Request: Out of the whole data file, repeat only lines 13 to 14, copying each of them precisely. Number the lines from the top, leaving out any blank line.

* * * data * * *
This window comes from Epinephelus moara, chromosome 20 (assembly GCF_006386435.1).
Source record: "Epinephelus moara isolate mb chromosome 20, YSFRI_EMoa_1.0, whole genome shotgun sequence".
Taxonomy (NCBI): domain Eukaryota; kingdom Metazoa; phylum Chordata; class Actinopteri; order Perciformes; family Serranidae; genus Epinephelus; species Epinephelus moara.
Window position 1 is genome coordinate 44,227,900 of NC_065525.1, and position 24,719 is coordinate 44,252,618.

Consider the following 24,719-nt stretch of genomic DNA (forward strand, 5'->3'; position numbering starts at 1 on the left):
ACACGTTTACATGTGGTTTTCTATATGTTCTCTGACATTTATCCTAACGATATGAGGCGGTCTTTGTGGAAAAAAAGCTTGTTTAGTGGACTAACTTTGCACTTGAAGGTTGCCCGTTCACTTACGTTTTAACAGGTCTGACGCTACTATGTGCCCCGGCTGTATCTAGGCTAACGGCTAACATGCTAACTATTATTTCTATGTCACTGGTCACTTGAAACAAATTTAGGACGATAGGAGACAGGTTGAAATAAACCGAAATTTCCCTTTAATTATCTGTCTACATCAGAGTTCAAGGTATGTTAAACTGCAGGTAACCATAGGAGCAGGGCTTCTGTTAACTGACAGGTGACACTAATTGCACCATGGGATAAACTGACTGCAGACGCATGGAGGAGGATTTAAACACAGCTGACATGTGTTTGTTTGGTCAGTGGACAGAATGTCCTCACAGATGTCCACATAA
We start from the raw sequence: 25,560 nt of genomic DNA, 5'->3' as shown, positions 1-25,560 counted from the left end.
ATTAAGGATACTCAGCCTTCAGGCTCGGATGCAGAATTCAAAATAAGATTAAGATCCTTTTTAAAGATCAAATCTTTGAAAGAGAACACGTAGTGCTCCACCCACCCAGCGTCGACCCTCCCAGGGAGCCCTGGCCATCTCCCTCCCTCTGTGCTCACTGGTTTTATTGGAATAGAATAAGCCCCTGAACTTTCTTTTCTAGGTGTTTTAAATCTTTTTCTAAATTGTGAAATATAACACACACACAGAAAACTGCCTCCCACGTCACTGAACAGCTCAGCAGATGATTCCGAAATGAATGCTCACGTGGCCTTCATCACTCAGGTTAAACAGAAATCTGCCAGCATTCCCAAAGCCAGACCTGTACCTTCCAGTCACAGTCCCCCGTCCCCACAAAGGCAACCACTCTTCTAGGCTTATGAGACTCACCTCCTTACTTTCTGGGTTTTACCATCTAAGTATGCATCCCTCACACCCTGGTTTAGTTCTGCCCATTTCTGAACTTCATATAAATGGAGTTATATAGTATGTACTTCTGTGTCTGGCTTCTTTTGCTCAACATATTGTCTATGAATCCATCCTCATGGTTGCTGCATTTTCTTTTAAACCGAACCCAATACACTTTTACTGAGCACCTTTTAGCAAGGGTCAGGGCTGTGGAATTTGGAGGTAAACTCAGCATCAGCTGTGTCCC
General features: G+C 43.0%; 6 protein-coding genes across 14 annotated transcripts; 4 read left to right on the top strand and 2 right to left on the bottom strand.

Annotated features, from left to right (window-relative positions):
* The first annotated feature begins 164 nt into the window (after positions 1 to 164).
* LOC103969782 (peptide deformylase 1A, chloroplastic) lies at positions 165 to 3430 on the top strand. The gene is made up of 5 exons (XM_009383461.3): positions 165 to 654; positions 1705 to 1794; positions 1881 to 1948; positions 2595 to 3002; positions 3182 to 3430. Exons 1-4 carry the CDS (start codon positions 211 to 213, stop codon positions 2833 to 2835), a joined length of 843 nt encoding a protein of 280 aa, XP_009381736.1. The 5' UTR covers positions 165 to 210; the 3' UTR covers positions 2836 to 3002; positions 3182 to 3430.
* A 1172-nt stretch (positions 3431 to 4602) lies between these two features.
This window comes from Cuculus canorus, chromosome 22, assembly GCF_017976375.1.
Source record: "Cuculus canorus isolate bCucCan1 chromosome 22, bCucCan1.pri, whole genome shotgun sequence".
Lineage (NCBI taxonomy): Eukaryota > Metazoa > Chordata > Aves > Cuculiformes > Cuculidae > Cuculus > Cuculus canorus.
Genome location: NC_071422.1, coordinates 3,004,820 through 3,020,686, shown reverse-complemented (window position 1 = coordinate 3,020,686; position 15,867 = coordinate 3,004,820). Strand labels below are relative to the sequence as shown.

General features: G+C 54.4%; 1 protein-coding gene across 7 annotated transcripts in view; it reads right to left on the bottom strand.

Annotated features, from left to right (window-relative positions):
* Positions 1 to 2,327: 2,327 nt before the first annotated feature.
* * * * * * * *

* A 1172-nt stretch (positions 3431 to 4602) lies between these two features.
This window comes from Cuculus canorus, chromosome 22, assembly GCF_017976375.1.